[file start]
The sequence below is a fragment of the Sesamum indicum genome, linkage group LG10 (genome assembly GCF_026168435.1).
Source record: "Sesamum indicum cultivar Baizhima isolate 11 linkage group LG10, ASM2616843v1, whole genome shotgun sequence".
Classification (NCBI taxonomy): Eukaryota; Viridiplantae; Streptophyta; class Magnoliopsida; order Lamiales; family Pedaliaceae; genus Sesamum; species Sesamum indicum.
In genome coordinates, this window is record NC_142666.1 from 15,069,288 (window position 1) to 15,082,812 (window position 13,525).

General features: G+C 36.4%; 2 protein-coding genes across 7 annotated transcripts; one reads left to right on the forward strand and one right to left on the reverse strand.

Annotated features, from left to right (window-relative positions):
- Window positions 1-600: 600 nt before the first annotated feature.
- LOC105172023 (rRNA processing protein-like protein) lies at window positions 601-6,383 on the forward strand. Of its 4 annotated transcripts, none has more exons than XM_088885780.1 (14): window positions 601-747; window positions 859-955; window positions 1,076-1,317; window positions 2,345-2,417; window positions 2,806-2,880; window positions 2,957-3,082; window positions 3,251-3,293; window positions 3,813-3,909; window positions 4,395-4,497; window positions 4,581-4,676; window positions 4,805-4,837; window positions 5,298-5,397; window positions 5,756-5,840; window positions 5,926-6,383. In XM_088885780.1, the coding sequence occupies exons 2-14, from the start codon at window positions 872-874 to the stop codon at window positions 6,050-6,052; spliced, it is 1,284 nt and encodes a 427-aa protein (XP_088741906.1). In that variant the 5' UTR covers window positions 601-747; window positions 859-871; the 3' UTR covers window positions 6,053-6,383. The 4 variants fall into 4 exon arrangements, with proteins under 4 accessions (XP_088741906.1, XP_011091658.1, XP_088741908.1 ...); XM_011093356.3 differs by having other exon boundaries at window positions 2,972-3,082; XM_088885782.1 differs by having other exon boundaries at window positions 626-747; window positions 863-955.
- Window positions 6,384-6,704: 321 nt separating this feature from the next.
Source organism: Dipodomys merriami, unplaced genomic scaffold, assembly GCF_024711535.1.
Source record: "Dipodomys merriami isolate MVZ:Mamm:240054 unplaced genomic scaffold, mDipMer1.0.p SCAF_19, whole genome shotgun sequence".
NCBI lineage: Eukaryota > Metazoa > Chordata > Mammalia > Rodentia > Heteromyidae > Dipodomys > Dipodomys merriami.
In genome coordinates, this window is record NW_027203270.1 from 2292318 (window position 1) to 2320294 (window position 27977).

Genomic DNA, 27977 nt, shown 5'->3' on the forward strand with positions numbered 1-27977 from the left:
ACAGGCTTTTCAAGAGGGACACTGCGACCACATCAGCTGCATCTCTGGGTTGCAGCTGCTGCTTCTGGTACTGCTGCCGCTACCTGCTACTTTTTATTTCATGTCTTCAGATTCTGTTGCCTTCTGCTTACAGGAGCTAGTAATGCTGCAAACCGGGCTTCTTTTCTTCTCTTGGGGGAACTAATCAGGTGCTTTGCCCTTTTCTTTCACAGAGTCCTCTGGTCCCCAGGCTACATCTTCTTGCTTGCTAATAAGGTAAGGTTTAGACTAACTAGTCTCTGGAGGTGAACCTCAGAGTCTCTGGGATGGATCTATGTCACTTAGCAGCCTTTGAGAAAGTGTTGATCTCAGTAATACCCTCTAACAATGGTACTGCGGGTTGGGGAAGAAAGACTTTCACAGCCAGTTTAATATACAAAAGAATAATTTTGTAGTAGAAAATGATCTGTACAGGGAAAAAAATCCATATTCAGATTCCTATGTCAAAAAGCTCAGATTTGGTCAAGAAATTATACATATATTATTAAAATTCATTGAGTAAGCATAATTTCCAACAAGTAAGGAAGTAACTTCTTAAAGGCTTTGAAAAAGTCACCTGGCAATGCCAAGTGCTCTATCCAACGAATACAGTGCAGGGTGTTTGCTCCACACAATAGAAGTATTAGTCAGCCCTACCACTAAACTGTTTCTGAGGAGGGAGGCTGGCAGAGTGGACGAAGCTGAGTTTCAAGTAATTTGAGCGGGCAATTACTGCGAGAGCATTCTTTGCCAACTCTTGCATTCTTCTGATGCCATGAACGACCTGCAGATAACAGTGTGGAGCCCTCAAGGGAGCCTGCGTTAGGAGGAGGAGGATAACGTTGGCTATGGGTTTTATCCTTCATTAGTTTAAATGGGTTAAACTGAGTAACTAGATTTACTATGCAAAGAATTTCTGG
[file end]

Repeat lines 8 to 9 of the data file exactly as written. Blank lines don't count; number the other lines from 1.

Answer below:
- LOC105172023 (rRNA processing protein-like protein) lies at window positions 601-6,383 on the forward strand. Of its 4 annotated transcripts, none has more exons than XM_088885780.1 (14): window positions 601-747; window positions 859-955; window positions 1,076-1,317; window positions 2,345-2,417; window positions 2,806-2,880; window positions 2,957-3,082; window positions 3,251-3,293; window positions 3,813-3,909; window positions 4,395-4,497; window positions 4,581-4,676; window positions 4,805-4,837; window positions 5,298-5,397; window positions 5,756-5,840; window positions 5,926-6,383. In XM_088885780.1, the coding sequence occupies exons 2-14, from the start codon at window positions 872-874 to the stop codon at window positions 6,050-6,052; spliced, it is 1,284 nt and encodes a 427-aa protein (XP_088741906.1). In that variant the 5' UTR covers window positions 601-747; window positions 859-871; the 3' UTR covers window positions 6,053-6,383. The 4 variants fall into 4 exon arrangements, with proteins under 4 accessions (XP_088741906.1, XP_011091658.1, XP_088741908.1 ...); XM_011093356.3 differs by having other exon boundaries at window positions 2,972-3,082; XM_088885782.1 differs by having other exon boundaries at window positions 626-747; window positions 863-955.
- Window positions 6,384-6,704: 321 nt separating this feature from the next.